1. flyingkytez's Avatar


    What do you guys think? The phone tested in the test was a Samsung Galaxy. Do you guys limit your phone usage? Wireless Bluetooth use? Thoughts?
    06-29-2018 01:22 PM
  2. ABOSWORTH007's Avatar
    I started putting my phone in airplane mode at night when it's next to my bed and I'm sleeping. That way the alarm still works but at least it's not connected to anything while I'm sleeping and don't need it. Time will tell if these concerns are valid. I tend to think they are a hit overblown but I haven't done enough research on it to make a solid claim.
    zipro likes this.
    06-29-2018 01:31 PM
  3. dpham00's Avatar
    I started putting my phone in airplane mode at night when it's next to my bed and I'm sleeping. That way the alarm still works but at least it's not connected to anything while I'm sleeping and don't need it. Time will tell if these concerns are valid. I tend to think they are a hit overblown but I haven't done enough research on it to make a solid claim.
    you won't get any emergency calls... Though that's not important to you then sure. That's an option
    06-29-2018 03:10 PM
  4. ABOSWORTH007's Avatar
    you won't get any emergency calls... Though that's not important to you then sure. That's an option
    I know. I personally dont mind that.
    06-29-2018 03:14 PM
  5. dpham00's Avatar


    What do you guys think? The phone tested in the test was a Samsung Galaxy. Do you guys limit your phone usage? Wireless Bluetooth use? Thoughts?
    Not really worried. I see signs on so many items saying that they can cause cancer. Just learn to live with it.

    The government has an obligation to it's citizens to limit exposure if it is really that bad and based on what the guy from the Canadian government said, I am not worried
    06-29-2018 03:14 PM
  6. flyingkytez's Avatar
    I started putting my phone in airplane mode at night when it's next to my bed and I'm sleeping. That way the alarm still works but at least it's not connected to anything while I'm sleeping and don't need it. Time will tell if these concerns are valid. I tend to think they are a hit overblown but I haven't done enough research on it to make a solid claim.
    I keep my phone on Airplane mode sometimes, I leave my phone on at night but turn off data and WiFi. I try to keep it from a distance when I'm sleeping. Bluetooth is a concern for me so I don't use it often.
    06-29-2018 06:42 PM
  7. cert15z's Avatar
    I always use bluetooth, I do keep my phone in my pocket most of the work day
    06-29-2018 08:18 PM
  8. chanchan05's Avatar
    If we're talking radiation, cellphones are the least of my worries. At work I'm exposed to various radiation like from CTs, radiotherapy isotopes etc. Of course I wear protective gear but meh. Lol. Cellphones are miniscule compared to that.
    Laura Knotek likes this.
    06-30-2018 06:01 AM
  9. Rukbat's Avatar
    Cellphones don't produce ionizing radiation, so they can't produce cancer by that route (radiation). Electromagnetic radiation? We've been surrounded by it since life began. Lightning, Earth's magnetic field (which protects us from harmful solar radiation, which can cause cancer), piezo-electricity, etc., etc. 4..2 billion years of it. If it was harmful at one time, we've evolved to not be affected by it.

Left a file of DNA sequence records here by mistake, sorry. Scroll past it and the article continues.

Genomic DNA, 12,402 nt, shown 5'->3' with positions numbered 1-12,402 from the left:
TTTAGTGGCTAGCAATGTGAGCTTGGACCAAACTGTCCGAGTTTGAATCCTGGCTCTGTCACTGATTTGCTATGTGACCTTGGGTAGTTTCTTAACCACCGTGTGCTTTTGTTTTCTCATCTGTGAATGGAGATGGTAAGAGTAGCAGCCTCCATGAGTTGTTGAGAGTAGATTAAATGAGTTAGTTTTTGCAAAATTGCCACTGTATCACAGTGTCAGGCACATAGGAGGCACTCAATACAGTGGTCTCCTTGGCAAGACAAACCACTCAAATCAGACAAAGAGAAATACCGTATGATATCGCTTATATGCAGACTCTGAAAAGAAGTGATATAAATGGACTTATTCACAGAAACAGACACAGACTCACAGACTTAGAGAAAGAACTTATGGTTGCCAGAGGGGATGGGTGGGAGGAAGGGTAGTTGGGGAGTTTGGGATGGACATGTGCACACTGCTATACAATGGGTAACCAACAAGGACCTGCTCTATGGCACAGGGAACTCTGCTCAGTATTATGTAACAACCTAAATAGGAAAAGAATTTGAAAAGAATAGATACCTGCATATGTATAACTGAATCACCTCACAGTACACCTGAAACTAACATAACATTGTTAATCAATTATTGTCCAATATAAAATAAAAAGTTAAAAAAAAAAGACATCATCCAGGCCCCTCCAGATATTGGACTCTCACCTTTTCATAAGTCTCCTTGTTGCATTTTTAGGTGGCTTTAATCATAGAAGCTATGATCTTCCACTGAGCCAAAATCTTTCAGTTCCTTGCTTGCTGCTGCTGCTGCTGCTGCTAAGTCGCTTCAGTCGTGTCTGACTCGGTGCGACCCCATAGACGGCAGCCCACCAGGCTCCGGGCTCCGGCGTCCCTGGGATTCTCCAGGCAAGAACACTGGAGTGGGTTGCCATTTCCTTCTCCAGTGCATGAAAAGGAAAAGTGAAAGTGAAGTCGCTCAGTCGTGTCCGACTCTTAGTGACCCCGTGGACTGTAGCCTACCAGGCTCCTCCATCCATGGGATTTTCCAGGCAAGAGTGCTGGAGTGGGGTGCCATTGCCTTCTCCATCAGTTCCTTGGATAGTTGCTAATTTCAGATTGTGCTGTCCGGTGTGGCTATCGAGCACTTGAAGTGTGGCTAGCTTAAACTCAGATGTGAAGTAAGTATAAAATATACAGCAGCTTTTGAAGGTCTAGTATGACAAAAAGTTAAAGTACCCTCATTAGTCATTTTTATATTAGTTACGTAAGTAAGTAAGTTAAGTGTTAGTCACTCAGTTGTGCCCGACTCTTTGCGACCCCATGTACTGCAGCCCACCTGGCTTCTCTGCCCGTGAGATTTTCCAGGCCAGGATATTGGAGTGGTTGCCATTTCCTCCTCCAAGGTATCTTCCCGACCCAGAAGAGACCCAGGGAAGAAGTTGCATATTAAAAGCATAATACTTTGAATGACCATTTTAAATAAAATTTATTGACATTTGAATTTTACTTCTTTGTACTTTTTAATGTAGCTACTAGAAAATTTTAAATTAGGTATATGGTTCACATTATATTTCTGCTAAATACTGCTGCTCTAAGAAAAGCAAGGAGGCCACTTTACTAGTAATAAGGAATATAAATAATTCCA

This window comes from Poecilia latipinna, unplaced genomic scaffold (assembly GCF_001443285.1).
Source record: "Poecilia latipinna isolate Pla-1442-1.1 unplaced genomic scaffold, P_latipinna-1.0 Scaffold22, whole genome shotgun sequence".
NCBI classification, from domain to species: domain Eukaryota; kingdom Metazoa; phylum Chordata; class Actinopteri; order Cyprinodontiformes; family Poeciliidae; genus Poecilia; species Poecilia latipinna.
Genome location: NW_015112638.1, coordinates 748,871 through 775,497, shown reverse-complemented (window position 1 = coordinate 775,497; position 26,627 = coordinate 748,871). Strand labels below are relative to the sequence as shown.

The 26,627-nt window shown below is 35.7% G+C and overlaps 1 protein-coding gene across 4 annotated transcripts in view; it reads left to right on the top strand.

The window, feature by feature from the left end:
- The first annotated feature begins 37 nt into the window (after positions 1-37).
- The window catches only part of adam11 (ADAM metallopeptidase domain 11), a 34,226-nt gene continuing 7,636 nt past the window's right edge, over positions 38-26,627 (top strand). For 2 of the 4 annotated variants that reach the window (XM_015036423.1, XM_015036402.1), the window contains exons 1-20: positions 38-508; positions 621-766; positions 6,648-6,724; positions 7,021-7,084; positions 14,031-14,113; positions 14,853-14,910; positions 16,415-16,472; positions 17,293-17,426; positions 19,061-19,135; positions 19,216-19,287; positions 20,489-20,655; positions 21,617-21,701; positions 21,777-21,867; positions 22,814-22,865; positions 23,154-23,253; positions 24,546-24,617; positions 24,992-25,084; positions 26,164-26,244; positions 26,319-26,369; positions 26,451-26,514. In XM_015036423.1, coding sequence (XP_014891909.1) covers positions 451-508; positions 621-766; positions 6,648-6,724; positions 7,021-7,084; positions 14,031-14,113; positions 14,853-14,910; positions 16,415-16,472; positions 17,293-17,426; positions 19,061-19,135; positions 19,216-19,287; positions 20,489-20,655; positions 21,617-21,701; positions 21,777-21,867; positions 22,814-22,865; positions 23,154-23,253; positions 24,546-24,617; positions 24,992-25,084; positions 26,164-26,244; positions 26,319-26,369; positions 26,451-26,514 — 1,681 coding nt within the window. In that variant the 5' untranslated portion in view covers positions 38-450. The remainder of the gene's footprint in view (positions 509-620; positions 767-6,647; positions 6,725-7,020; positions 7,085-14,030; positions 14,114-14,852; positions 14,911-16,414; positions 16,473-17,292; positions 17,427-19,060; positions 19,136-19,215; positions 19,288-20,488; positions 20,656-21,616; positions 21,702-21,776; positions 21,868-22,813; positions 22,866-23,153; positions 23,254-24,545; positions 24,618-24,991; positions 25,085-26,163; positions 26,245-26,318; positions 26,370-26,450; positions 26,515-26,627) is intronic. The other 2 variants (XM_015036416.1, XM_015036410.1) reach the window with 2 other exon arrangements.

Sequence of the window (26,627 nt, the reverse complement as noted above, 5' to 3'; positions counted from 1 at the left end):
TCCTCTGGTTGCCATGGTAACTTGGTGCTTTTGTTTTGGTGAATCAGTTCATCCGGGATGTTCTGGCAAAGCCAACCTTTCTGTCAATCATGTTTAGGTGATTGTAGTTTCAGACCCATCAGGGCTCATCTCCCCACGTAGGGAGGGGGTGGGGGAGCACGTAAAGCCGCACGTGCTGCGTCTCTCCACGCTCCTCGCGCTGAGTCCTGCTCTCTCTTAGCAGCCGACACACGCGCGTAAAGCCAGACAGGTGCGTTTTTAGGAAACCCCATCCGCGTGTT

The stuff you see (like the guy who had an MRI of a tumor) never shows any direct causation from cellphone radiation, and correlation is not causation. (I used two way radio, transmitting a lot more power than a cellphone, for decades before I had a skin cancer lesion removed. But I also smoked all that time - and the lesion was right where the smoke flowed up mu cheek from my mouth. Which is the causation, and which is the correlation?) If radio frequencies caused cancer, we'd have at least a few thousand NYC police officers in the hospital - the antenna is right at their face.

    "Cellphones cause cancer" is a lot like anti-vaxxing. It makes headlines, it gives otherwise-lost-for-a-story reporters something to make a video about, it makes headlines - but at least there used to be a scientific reason that some vaccinations were dangerous (thimerisol, even though the type of mercury used is easily and quickly eliminated from the human body, hasn't been used in vaccines in 17 years). There's never been any evidence that radio frequency energy, at least at the levels produced by equipment you can carry, has ever produced any cancer. It produces heat. That's what diathermy is - RF applied to the part of the body that needs the deep heating it provides. In large enough amounts (like 600 Watts), it can produce burns. (I still carry a scar from having some ***** key a transmitter that was modified to not be able to be keyed while I was working on the antenna a few miles away.) But that's it, a burn that I forgot about half an hour later, and by a signal caused by a transmitter in a cabinet that was 6 feet high and 12"X24" - not something you'd carry in your pocket.

    But people will keep repeating scare stories, and there's nothing we can do about it. (I carry my cellphone on my hip, have for years, and I'm not worrying about it. (And for those who don't use the metric system all the time, do you understand what 15mm is? It's 0.63 inches - a little over half an inch. Direct from the cellphone to your skin, not through some fabric that may have some metallic component (which would be a complete shield).